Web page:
Geography of the Gulf of Mexico

Aerial View of Gulf of Mexico
Laura Jennings Photography / Getty Images

The Gulf of Mexico is a large ocean basin near the Southeastern United States. It is a part of the Atlantic Ocean and is bounded by Mexico to the southwest, Cuba to the southeast, and the Gulf Coast of the United States on the north, which includes the states of Florida, Alabama, Mississippi, Louisiana, and Texas (map). The Gulf of Mexico is the ninth largest body of water in the world at a width of 810 nautical miles (1,500 km). The entire basin is about 600,000 square miles (1.5 million sq km). Most of the basin consists of shallow intertidal areas, but its deepest point is called Sigsbee Deep and has an estimated depth of about 14,383 feet (4,384 m).

Gulf of Mexico Geographic Facts

The Gulf of Mexico itself and the regions surrounding it are highly biodiverse and feature large fishing economies. The economics of the area as well as the environment thus are sensitive to pollution. 

To learn more about the Gulf of Mexico, visit the Gulf of Mexico Program from the U.S. Environmental Protection Agency.

Here are 11 facts about the geography of the region:

The Gulf of Mexico Formed from Sinking

The Gulf of Mexico likely formed as a result of seafloor subsidence (or the gradual sinking of the seafloor) about 300 million years ago.

Europeans Arrived in 1497

The first European exploration of the Gulf of Mexico occurred in 1497 when Amerigo Vespucci sailed along Central America and entered the Atlantic Ocean through the Gulf of Mexico and the Straits of Florida (the strip of water between present-day Florida and Cuba).

The First European Settlement Was at Pensacola Bay

Further exploration of the Gulf of Mexico continued throughout the 1500s, and after numerous shipwrecks in the region, settlers and explorers decided to establish a settlement along the northern Gulf Coast. They said this would protect shipping, and in the event of an emergency, rescue would be nearby. Thus, in 1559, Tristán de Luna y Arellano landed at Pensacola Bay and established a settlement.

The Gulf is Fed by 33 Rivers

The Gulf of Mexico today is bordered by 1,680 miles (2,700 km) of U.S. coastline and is fed with water from 33 major rivers that flow out of the United States. The largest of these rivers is the Mississippi River. Along the south and southwest, the Gulf of Mexico is bordered by the Mexican states of Tamaulipas, Veracruz, Tabasco, Campeche, and Yucatán. This region consists of about 1,394 miles (2,243 km) of coastline. The southeast is bordered by the northwest portion of Cuba, which includes the capital, Havana.

The Gulf Stream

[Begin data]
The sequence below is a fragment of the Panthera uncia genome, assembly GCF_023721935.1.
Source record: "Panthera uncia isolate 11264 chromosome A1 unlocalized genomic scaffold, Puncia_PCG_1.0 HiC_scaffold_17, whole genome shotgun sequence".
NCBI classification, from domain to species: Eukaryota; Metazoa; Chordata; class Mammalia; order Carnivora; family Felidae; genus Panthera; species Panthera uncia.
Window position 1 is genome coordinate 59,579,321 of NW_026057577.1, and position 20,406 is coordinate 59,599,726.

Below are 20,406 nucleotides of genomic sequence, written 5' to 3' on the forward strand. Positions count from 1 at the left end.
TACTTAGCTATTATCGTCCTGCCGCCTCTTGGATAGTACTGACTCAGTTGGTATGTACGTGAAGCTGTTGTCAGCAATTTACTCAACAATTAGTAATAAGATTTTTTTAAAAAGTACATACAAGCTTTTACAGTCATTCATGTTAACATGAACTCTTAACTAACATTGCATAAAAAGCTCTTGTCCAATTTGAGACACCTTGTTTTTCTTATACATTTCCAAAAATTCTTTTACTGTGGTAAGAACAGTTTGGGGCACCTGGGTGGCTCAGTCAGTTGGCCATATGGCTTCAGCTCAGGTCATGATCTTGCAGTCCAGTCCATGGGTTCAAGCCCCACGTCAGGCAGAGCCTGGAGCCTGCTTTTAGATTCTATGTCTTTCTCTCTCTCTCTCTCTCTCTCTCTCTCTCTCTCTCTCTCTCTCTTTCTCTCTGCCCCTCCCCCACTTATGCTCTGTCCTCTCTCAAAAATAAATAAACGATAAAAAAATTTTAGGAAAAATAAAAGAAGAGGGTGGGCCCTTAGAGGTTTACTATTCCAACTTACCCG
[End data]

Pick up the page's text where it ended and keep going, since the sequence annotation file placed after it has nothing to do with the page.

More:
An important feature of the Gulf of Mexico is the Gulf Stream, which is a warm Atlantic current that begins in the region and flows north into the Atlantic Ocean. Because it is a warm current, sea surface temperatures in the Gulf of Mexico are normally also warm, which feeds Atlantic hurricanes and helps in giving them strength. Climate change that's warming waters further is also making them larger, as in increased intensity and amount of water. Hurricanes are common along the Gulf Coast, such as Katrina in 2005, Ike in 2008, Harvey in 2016, and Michael in 2018.

The Continental Shelf Is Rich in Oil

The Gulf of Mexico features a wide continental shelf, specifically around Florida and the Yucatán Peninsula. Because this continental shelf is easily accessible, the Gulf of Mexico is exploited for oil with offshore oil drilling rigs centered in the Bay of Campeche and the western Gulf region. Eighteen percent of the country's oil comes from offshore wells in the Gulf. There are 4,000 drilling platforms there. Natural gas is also extracted.

Fisheries Are All Over the Region

Fisheries are also extremely productive in the Gulf of Mexico, and many Gulf Coast states have economies centered on fishing in the area. In the United States, the Gulf of Mexico has four of the country's largest fishing ports, while in Mexico the region has eight of the top 20 largest. Shrimp and oysters are among the largest fish products that come from the Gulf.

Tourism Is Important to the Economy

Recreation and tourism are also a significant part of the economy of the lands surrounding the Gulf of Mexico. Recreational fishing is popular, as are water sports and tourism along the coastal regions.

The Region Has Amazing Biodiversity

The Gulf of Mexico is a highly biodiverse area and features many coastal wetlands and mangrove forests. The wetlands along the Gulf of Mexico cover around 5 million acres (2.02 million hectares). Seabirds, fish, and reptiles are abundant, as well as bottlenose dolphins, a large population of sperm whales, and sea turtles.

Over 60 Million Americans Live Along the Gulf

In the United States the population of the coastal regions surrounding the Gulf of Mexico is estimated to number more than 60 million people by 2025, as states such as Texas (the second most populous state) and Florida (the third most populous state) are growing quickly.

There Was a Large Oil Spill in 2010

The Gulf of Mexico was the site of a large oil spill that occurred on April 22, 2010, when an oil drilling platform, the Deepwater Horizon, suffered an explosion and sank into the Gulf about 50 miles (80 km) from Louisiana. Eleven people died in the explosion and an estimated 5,000 barrels of oil per day leaked into the Gulf of Mexico from the 18,000-foot (5,486 m) well on the platform. Cleanup crews attempted to burn the oil off of the water, gather the oil and move it, and block it from hitting the coast. Cleanup and fines cost BP $65 billion.


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Briney, Amanda. "Geography of the Gulf of Mexico." ThoughtCo, Sep. 8, 2021, Briney, Amanda. (2021, September 8). Geography of the Gulf of Mexico. Retrieved from Briney, Amanda. "Geography of the Gulf of Mexico." ThoughtCo. (accessed June 4, 2023).